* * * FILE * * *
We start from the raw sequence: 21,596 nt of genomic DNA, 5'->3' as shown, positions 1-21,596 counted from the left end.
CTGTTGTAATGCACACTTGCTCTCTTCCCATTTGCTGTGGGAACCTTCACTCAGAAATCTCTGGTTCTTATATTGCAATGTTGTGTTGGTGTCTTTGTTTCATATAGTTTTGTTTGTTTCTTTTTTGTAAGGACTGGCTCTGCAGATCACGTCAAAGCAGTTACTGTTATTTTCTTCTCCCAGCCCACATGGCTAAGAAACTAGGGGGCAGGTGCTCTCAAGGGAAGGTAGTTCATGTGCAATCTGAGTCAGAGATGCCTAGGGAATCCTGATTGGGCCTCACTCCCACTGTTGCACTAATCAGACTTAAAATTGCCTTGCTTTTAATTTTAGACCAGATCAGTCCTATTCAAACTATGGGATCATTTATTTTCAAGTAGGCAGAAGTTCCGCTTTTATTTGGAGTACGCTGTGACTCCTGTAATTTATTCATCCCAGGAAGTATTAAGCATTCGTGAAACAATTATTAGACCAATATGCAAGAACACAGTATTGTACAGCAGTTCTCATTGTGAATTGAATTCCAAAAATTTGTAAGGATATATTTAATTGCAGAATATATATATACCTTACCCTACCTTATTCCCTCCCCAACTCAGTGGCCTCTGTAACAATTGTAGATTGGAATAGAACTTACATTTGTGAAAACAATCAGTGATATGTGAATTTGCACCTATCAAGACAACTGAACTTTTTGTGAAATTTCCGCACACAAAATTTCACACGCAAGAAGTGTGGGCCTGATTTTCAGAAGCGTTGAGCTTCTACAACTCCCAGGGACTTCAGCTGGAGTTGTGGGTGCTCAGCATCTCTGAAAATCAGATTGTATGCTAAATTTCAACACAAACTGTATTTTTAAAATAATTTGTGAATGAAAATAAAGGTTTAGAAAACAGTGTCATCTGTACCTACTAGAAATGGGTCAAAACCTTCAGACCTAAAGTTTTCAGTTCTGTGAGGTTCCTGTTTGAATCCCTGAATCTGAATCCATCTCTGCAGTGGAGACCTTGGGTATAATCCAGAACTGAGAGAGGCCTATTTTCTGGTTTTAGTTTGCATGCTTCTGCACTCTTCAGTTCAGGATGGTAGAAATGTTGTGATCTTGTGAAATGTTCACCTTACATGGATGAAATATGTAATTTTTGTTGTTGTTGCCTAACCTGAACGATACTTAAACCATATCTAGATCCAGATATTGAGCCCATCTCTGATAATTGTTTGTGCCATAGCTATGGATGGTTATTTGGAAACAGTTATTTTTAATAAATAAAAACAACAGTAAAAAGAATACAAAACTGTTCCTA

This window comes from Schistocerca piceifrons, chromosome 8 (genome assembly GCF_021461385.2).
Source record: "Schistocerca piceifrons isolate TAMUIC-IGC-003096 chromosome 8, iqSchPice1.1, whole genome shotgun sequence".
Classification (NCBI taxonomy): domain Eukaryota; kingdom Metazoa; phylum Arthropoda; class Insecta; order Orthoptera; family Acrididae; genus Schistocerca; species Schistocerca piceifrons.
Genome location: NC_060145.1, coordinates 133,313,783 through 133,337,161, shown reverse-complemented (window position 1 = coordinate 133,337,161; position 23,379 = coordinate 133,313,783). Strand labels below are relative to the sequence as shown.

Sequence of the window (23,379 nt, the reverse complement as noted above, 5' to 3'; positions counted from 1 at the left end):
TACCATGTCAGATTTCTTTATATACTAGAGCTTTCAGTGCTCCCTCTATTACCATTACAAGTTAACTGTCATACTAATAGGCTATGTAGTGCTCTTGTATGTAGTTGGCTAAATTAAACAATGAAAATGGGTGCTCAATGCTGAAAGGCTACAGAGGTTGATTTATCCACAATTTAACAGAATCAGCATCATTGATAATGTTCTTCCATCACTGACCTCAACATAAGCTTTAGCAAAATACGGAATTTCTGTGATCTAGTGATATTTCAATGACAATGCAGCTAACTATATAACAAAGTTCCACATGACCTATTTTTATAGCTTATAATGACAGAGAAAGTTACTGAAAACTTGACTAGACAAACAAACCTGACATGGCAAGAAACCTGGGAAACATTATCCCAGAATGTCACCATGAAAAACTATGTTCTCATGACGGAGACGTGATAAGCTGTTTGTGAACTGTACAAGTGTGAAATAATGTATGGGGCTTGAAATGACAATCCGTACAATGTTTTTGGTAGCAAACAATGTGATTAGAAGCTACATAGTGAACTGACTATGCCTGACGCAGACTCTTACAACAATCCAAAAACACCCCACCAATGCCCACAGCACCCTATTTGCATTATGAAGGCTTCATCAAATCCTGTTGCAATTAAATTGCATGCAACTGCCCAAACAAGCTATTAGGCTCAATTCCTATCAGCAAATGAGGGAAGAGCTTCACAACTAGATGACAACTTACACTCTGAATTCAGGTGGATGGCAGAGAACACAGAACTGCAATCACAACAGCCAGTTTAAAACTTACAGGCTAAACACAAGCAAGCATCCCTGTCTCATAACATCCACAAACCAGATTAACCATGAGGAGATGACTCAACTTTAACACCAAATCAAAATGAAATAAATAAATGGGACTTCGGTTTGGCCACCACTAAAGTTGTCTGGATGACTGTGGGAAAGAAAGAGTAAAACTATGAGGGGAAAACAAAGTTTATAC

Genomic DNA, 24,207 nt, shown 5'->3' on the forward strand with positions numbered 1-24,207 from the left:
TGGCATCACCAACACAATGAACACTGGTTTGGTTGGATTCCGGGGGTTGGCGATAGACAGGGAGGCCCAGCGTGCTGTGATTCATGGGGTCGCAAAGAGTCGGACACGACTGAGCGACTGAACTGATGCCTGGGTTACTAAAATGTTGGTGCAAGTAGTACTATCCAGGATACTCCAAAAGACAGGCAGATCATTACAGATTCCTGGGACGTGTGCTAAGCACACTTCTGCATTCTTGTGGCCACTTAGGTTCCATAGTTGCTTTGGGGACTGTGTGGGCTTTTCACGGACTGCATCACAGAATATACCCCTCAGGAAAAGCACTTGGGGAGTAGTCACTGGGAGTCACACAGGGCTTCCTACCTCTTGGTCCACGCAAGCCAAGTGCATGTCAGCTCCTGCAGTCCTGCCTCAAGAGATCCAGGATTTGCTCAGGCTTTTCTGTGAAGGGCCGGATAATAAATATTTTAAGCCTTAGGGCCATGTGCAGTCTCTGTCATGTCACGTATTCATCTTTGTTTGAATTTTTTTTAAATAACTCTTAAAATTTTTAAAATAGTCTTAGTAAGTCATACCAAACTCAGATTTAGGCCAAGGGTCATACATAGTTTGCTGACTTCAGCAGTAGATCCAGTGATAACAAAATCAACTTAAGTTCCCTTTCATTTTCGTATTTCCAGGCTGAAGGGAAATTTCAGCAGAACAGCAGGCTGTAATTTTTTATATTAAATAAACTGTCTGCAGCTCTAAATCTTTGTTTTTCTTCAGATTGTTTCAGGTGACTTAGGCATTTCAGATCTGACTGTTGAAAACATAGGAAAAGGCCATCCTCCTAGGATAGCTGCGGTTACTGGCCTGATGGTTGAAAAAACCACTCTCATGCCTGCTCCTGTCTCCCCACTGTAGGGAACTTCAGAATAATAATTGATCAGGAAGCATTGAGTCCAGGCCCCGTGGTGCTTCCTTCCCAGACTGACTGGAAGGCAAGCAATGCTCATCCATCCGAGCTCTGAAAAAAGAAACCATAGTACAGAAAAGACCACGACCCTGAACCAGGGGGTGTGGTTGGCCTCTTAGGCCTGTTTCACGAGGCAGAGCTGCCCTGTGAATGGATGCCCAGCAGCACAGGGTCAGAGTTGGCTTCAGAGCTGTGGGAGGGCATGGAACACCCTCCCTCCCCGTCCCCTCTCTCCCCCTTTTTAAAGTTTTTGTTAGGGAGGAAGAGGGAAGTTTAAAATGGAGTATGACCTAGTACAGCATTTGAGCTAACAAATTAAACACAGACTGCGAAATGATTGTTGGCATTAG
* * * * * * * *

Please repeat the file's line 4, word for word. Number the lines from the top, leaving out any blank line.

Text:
Source record: "Schistocerca piceifrons isolate TAMUIC-IGC-003096 chromosome 8, iqSchPice1.1, whole genome shotgun sequence".